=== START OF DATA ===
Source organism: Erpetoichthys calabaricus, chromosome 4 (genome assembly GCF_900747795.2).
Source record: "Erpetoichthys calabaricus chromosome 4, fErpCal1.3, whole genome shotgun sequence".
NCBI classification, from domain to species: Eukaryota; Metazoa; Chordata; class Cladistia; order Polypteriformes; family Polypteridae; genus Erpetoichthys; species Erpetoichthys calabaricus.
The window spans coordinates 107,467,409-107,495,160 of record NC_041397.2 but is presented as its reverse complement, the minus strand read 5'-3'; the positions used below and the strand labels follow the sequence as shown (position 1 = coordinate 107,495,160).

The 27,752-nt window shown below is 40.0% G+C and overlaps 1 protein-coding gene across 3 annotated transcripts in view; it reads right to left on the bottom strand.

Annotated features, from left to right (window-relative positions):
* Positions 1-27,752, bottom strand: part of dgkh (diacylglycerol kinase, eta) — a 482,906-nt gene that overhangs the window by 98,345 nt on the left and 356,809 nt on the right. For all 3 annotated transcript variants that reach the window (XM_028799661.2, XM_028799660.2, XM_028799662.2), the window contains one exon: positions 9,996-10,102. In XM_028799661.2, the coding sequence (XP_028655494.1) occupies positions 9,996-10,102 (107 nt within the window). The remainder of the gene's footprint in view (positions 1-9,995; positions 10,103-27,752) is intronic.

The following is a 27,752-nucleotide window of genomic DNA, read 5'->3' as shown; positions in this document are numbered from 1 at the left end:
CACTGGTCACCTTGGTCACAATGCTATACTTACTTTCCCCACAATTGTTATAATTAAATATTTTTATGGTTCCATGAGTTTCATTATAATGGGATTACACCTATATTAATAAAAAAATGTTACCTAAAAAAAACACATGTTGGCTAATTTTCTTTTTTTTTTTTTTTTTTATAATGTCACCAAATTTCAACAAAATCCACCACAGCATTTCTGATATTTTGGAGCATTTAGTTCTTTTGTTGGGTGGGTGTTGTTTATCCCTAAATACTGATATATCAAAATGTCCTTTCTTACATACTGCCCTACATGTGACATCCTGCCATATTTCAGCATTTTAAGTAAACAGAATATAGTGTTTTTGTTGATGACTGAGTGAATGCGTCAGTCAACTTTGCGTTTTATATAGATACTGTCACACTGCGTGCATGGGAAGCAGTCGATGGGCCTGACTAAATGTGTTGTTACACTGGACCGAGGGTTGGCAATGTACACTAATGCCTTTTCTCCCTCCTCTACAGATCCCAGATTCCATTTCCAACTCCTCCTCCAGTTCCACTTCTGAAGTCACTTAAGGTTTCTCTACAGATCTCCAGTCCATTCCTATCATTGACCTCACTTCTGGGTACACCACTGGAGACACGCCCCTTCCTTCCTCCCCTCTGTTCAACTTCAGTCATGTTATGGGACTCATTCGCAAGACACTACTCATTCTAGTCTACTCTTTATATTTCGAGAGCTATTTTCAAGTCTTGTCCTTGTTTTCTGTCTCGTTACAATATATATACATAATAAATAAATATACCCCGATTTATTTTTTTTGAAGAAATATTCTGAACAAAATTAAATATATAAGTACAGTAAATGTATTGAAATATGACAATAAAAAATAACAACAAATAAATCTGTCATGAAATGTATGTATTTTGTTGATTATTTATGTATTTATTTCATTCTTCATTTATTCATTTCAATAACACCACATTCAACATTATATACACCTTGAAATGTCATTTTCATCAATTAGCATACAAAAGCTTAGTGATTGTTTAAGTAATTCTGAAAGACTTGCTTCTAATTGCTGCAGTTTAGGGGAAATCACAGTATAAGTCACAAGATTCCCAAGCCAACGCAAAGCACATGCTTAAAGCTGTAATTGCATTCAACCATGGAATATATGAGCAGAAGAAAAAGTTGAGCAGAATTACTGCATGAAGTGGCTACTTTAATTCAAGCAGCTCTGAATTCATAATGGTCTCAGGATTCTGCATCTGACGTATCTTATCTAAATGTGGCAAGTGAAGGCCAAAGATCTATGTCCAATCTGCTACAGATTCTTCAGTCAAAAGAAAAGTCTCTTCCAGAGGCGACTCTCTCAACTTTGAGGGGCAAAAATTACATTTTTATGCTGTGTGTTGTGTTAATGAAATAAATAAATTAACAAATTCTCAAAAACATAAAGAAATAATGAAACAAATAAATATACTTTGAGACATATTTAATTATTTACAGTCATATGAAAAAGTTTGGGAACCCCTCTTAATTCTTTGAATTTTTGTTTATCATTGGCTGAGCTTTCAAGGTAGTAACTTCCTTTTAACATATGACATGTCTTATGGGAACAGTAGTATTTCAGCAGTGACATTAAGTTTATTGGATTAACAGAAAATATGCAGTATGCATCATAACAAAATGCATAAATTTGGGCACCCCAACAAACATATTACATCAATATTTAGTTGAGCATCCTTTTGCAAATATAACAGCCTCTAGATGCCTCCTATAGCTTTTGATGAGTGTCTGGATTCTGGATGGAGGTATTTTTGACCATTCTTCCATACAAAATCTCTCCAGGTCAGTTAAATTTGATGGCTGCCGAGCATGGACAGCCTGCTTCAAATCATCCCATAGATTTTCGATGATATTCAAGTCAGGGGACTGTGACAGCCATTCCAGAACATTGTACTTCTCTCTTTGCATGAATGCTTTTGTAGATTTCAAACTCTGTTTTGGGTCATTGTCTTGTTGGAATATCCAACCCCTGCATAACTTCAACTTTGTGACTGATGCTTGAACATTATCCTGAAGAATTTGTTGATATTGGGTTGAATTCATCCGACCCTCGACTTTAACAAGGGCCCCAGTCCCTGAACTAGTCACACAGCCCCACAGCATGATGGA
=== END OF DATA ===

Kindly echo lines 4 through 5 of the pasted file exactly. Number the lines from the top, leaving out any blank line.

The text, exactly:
The window spans coordinates 107,467,409-107,495,160 of record NC_041397.2 but is presented as its reverse complement, the minus strand read 5'-3'; the positions used below and the strand labels follow the sequence as shown (position 1 = coordinate 107,495,160).

The 27,752-nt window shown below is 40.0% G+C and overlaps 1 protein-coding gene across 3 annotated transcripts in view; it reads right to left on the bottom strand.